In the fantasy realm of Vraniga, a paranoid warlord plans a genocidal march against perceived enemies while his rebellious general warns potential targets of impending danger.
Gleason (Ravagers, 2015) may remind heroic-fantasy readers of some of Robert E. Howard’s more brooding, less comic book–ish tales (and particularly the Kull the Conqueror cycle) with this first novel in a planned multivolume saga. The book has an intriguing story structure that starts with an introduction to a clan-village, where provincial dramas of hunting and falling in love are interrupted by the fearsome appearance of Mayodth, a four-armed Obnarm warrior. Mayodth warns he’s leading an army sent by a mad ruler named Deemuth, who aims to exterminate any settlement that lies in the path of his expanding empire. But Mayodth says that he has regrets about leading Deemuth’s bloodthirsty Noomok troops, and he now seeks allies to end the tyrant’s reign. The fact that he and Deemuth were once close friends is one of the twists in the central story, set in the past, about how Mayodth and Deemuth, who was orphaned and brutalized by a sadistic chieftain named Garmish, received help from Noomoks to escape from slavery. The vengeance-obsessed Deemuth later seized Garmish’s throne and degenerated into an equally cruel ruler over time, his ethnic-cleansing rampages encouraged by a pair of seductive concubines who warn him of assassins in his future. In the present, Mayodth seems intent on fulfilling these prophecies. Gleason generates some reader sympathy for the brutish Deemuth, a one-time victim doomed by circumstances to become a foul villain himself. The conspiracy to engineer his downfall becomes part of an overall moral fatalism that hangs over the sinewy narrative. An imaginative cast of beastlike characters is complemented by the humanlike Noomoks, whose culture possesses some characteristics of Native American tribes.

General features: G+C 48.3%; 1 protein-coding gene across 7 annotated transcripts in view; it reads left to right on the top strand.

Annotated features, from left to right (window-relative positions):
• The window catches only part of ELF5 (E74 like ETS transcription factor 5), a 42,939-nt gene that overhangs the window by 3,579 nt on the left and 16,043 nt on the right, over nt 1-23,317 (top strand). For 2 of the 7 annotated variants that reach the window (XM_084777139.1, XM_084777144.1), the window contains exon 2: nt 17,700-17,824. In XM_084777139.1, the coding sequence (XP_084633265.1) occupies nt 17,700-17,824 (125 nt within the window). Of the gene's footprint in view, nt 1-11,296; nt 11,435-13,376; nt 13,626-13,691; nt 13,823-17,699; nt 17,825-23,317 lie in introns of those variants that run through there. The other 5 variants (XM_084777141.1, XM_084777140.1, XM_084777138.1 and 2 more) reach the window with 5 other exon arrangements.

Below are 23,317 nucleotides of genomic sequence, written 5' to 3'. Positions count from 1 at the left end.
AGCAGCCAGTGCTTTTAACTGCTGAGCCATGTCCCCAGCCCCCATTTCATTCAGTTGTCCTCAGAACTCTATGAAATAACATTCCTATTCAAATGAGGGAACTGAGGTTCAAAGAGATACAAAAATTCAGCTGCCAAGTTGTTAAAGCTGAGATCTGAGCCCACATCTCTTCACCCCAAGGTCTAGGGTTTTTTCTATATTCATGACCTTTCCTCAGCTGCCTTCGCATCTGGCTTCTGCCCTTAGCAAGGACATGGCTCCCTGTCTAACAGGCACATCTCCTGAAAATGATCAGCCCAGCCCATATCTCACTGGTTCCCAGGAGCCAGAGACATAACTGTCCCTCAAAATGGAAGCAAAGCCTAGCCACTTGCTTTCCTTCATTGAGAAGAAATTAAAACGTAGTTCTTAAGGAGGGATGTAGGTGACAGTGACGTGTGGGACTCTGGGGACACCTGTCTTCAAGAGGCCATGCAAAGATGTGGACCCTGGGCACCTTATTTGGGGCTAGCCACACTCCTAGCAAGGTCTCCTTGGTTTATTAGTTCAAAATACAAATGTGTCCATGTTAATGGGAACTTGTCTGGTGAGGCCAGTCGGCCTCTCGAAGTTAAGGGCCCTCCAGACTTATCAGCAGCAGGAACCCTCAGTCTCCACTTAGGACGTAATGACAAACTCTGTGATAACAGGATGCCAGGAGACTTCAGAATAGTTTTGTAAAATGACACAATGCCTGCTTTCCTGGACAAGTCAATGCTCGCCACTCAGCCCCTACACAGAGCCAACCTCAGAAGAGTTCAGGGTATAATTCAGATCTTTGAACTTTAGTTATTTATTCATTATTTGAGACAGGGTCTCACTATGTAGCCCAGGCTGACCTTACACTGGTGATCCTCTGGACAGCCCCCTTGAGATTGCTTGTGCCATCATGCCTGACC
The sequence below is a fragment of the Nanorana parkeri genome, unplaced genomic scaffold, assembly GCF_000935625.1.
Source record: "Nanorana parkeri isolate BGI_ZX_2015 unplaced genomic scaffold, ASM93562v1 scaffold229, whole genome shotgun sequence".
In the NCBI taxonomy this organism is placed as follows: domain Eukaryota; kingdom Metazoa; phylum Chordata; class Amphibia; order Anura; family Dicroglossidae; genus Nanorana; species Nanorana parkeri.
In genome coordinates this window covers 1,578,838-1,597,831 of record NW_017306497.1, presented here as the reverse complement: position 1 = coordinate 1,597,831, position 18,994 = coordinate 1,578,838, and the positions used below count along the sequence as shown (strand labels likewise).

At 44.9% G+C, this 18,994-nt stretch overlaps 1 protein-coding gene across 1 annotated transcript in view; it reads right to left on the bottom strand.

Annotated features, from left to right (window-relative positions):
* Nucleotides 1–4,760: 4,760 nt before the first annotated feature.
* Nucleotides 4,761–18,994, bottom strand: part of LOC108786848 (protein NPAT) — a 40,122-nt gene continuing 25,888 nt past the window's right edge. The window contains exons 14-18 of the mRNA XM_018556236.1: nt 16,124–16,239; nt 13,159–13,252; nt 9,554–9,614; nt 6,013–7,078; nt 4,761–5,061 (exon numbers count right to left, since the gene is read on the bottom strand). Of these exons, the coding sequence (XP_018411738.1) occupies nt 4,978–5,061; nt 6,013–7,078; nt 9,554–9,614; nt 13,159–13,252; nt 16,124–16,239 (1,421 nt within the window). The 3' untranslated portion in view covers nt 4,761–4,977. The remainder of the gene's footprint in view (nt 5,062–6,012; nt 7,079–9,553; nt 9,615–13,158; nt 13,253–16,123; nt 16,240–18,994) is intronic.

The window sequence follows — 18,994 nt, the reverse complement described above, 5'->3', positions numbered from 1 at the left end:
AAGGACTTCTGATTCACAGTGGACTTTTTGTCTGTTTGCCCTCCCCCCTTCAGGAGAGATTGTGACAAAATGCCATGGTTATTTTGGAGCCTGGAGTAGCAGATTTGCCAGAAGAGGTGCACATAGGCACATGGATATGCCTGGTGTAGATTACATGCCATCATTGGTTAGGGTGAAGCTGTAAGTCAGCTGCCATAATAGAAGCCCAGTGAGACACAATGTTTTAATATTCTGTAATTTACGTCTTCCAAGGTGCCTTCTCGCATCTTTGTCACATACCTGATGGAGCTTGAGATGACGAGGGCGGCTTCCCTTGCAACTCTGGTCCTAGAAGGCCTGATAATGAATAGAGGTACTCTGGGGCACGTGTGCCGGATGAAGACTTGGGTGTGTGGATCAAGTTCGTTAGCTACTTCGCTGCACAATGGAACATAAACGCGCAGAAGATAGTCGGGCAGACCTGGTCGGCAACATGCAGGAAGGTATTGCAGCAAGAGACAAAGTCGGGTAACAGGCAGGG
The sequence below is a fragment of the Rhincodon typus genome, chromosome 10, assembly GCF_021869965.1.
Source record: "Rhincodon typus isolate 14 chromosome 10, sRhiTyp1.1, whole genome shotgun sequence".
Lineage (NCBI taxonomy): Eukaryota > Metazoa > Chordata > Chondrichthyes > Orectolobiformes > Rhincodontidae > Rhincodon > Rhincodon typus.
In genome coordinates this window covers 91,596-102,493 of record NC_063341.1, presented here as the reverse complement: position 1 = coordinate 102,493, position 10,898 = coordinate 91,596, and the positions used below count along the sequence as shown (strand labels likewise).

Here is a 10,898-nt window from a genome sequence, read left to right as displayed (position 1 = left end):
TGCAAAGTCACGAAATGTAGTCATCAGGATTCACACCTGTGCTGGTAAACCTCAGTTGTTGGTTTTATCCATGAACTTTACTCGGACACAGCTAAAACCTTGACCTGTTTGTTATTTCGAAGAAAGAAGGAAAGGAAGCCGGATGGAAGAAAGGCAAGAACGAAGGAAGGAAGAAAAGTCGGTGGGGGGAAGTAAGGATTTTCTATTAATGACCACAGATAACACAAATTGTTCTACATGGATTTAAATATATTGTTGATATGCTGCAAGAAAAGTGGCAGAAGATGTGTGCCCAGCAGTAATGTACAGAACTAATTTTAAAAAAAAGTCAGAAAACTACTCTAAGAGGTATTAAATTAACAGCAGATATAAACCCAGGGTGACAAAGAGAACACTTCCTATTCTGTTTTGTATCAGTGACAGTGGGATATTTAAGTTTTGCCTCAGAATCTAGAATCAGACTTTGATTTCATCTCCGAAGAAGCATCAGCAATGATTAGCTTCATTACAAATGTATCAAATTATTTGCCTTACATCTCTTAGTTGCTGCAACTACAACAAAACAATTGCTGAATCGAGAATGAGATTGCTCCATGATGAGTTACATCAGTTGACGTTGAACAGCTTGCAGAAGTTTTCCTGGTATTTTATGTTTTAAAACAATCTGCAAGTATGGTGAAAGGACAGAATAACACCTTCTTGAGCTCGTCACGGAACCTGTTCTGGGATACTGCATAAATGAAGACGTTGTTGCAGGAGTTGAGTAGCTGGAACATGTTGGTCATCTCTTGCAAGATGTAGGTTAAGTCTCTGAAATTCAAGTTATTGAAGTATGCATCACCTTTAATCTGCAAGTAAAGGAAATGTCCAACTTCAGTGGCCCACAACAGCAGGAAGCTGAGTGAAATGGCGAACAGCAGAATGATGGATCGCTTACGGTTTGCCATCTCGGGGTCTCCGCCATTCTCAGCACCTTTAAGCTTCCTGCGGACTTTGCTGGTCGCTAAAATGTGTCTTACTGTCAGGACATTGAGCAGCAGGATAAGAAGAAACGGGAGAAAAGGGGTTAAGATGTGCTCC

Violent, forceful sword-and-sandal adventure with a little Shakespearean tragedy around the edges.